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Graphic novelist turns to education to tell the stories of farmers in central Wisconsin

WAUSAU, Wisconsin (WSAW) – Ginseng isn’t just a root, not for the people of central Wisconsin, at least. It’s a story of the people and places where she grew up, binding individuals brought up with her in an eternal knot, like Craig Thompson.

“I worked up to 40 hours a week when I was 10 and was paid a dollar an hour, which in my young brain translates to one comic book per hour.”

He currently lives in Portland, Oregon, but grew up on the east side of Marathon, about 10 minutes from Wausau. He said that while he enjoyed some of the grueling work of pulling weeds and harvesting roots in front of his brother, they both dreamed that one day they would come out of blue collar work, a day to tell stories through comics.

Thompson is now a graphic novelist often drawing inspiration from his upbringing in Wisconsin. He typically writes 600-page graphic novels, but said there was a point in his career when his job in some way didn’t fill the physical labor of a ginseng farm. With Writers’ Block and a desire to create a work of non-fiction, he sought inspiration from his roots. After spending time living in Los Angeles and seeing “Hollywoodians writing about Hollywood people” all the time, he believed there was an opportunity to tell stories of people elsewhere in the country. His mind kept turning to ginseng and all the stories that come with it.

“The pleasure of this project is not that it all comes from my head, you know, it comes from interactions, conversations and interviews. “

In 2019, he started those interviews by chatting with the people he worked for around Marathon decades earlier. He learned that there were not many small farmers left.

“They had all given up growing ginseng around the same time in the early 2000s because the industry had collapsed.”

“It takes four to five years to mature. You have to plan ahead, you have to get the job done, and it’s a tough crop to grow. There are probably less than 150 of us growing it now, ”said Will Hsu, president of Hsu’s Ginseng.

Hsu accepted Thompson’s offer to participate in his “Ginseng Roots” project.

“Favorite part of my story is probably our family history. “

Hsu’s parents, Paul and Sharron Hsu immigrated from Taiwan in 1969. A few years later, Paul Hsu’s mother in Taiwan fell ill; he sent her some ginseng and they believe the root is responsible for his recovery. This led them to attempt to grow ginseng.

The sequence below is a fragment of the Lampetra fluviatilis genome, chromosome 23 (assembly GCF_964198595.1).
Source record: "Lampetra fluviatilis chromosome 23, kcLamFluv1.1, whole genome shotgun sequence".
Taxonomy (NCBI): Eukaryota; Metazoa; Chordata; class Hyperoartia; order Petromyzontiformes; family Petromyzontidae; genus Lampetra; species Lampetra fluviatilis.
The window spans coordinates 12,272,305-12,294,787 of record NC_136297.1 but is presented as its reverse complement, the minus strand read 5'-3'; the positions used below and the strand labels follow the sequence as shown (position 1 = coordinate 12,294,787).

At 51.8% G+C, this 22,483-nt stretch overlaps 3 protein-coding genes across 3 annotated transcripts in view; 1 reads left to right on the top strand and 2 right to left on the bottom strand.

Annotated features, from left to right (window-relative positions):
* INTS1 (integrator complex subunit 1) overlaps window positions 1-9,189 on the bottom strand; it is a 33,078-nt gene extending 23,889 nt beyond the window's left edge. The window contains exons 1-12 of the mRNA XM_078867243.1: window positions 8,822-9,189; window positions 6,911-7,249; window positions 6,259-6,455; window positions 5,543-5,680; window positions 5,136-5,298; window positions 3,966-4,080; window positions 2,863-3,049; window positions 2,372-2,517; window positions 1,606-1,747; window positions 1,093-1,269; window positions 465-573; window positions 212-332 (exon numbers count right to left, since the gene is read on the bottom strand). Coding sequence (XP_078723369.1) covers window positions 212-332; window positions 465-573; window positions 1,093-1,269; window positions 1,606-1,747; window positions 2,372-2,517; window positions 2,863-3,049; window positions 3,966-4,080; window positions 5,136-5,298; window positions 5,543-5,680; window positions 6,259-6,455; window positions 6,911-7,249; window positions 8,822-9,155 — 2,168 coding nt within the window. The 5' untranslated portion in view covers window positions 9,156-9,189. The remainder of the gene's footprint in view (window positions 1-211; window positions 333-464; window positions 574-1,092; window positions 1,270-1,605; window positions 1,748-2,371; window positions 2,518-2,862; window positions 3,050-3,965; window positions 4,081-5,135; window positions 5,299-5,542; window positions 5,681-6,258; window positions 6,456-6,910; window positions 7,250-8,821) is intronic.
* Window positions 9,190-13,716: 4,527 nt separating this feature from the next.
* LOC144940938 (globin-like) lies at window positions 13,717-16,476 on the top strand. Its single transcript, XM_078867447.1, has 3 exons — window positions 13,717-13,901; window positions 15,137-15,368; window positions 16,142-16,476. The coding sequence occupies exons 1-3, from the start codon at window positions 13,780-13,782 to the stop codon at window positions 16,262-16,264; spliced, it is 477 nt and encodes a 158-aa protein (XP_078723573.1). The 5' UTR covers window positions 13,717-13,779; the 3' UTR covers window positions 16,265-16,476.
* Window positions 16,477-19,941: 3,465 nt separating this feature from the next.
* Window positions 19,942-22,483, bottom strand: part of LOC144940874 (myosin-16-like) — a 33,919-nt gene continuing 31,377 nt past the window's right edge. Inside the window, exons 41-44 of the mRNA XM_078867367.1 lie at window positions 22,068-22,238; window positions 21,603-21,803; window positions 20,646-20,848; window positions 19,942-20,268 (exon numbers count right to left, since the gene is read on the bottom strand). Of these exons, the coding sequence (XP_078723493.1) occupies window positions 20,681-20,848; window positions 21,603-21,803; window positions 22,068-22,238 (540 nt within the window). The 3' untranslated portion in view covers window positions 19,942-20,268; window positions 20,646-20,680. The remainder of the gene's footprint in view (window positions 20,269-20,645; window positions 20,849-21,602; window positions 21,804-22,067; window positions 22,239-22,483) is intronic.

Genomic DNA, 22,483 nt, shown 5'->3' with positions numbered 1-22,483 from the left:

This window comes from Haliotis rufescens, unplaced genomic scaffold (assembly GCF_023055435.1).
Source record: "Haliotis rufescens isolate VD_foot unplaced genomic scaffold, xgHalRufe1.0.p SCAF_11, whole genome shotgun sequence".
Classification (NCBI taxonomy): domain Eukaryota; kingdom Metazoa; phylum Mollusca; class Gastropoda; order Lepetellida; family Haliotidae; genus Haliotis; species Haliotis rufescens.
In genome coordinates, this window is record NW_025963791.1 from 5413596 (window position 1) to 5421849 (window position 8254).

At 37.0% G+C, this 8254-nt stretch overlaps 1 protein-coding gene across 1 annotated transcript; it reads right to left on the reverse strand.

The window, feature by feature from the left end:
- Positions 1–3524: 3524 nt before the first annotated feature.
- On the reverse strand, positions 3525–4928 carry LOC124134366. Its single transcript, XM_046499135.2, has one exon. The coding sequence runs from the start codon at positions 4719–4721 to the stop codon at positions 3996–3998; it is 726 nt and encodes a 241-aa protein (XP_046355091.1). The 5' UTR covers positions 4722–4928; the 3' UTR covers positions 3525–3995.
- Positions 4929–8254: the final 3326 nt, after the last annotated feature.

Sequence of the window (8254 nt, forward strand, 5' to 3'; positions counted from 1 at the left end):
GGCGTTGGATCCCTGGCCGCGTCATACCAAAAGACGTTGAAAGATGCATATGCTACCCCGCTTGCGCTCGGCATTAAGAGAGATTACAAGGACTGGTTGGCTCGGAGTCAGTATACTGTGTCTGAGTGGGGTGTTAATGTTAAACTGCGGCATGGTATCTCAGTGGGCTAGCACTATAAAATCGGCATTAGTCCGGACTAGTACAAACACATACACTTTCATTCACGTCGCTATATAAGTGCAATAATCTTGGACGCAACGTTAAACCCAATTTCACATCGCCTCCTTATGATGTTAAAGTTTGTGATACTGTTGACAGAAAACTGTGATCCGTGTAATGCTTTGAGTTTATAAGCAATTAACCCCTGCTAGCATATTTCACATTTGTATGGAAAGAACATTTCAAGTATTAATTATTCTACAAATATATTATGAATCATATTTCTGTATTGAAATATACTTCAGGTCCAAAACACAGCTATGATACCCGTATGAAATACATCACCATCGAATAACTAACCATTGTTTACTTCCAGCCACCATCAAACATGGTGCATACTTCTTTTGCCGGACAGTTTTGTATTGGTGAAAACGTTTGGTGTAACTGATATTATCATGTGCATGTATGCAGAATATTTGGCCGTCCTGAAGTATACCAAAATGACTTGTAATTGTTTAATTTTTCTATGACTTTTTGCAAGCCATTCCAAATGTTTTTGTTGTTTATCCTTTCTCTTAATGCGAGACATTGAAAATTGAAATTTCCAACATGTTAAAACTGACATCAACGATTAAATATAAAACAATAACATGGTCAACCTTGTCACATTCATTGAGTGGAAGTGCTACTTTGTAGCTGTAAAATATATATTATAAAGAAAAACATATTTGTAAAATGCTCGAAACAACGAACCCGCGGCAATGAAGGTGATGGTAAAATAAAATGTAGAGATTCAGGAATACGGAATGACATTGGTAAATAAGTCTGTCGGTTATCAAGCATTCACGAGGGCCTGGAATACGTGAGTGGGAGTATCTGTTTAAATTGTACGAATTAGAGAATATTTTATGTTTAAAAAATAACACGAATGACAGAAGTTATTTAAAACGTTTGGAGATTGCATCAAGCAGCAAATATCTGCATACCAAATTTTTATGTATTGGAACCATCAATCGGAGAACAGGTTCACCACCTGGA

Will Hsu grew up doing all the farm chores, such as weeding, spraying pesticides and fertilizers, and harvesting roots. He eventually quit to pursue higher education and began a separate career. At least a decade later, his father was diagnosed with cancer, so he returned to the farm and his father recovered quickly.

Hsu’s ginseng has since grown into one of the best-known brands in the world. As part of the series, he also explained Wisconsin’s central role in a global market, especially Chinese, and the dynamics of global trade.

“You can’t find it anywhere else. So, this is something special about ginseng and something special about being from Wausau, Wis. “

One of the smaller farms still around is a farm known as Vang Ginseng. Chua Vang, the owner and operator, now calls him Abraham Ginseng in honor of his late father, Abraham Ga Yi Vang.

“I grew up doing that, you know. That’s all I know, since I was 8 years old.

Her father was a child soldier, 15, in the Secret War in Laos during the Vietnam War. Vang details his father’s legacy and his partnership with the CIA and his Hmong people during the war in the book. He and his pregnant wife were able to cross the Mekong River to a refugee camp. The two and their new baby, a daughter, were sponsored to come to the United States as refugees and resettled in Tennessee.

The couple had other children there, including Chua Vang, but most of their extended family have been relocated to central Wisconsin. They eventually moved to the area after finding out that ginseng could be grown there.

“’85, I tried, you know you’ve grown an acre at a time and here we are,” Chua Vang said with a laugh.

He said his father’s experience during the war led him to be brought up with great discipline and dedication. So even though the job was tough, and he made her miss his Saturday morning cartoons, he said it shaped his character.

“When my dad approached me and asked me if I wanted to take over or not,” he said it was one of his favorite sections. “I think that part is one of the parts that I love about it and the way Craig drew it, he’s a great artist.”

Chua Vang and Will Hsu said the comic book series medium tells the stories in a unique way that most other methods cannot capture, and reflects many of the lessons of ginseng.

“It teaches you the patience of ginseng,” Hsu explained. “You know, you’ve read a comic and now you have to wait months for the next installment. Well, if you are planting ginseng seeds, you have to wait years before you harvest anything.

It’s kind of like a book, which Thompson says can take years to write and could be a complete failure, but that’s the risk.

“It must be a labor of love because of the kind of inconsistencies and ups and downs, high risk, you know,” Thompson concluded.

There will be a total of 12 comics that Thompson said he would eventually pull together into one great graphic novel. Thompson said he wanted production of the series to be as local as possible, using a publisher in Minnesota and a printer in Eau Claire. The first nine in the series are now available at specialty comic book stores and online through Publisher, Uncivilized, Amazon, Barnes & Noble, and other retail stores.

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Margarita W. Wilson

The author Margarita W. Wilson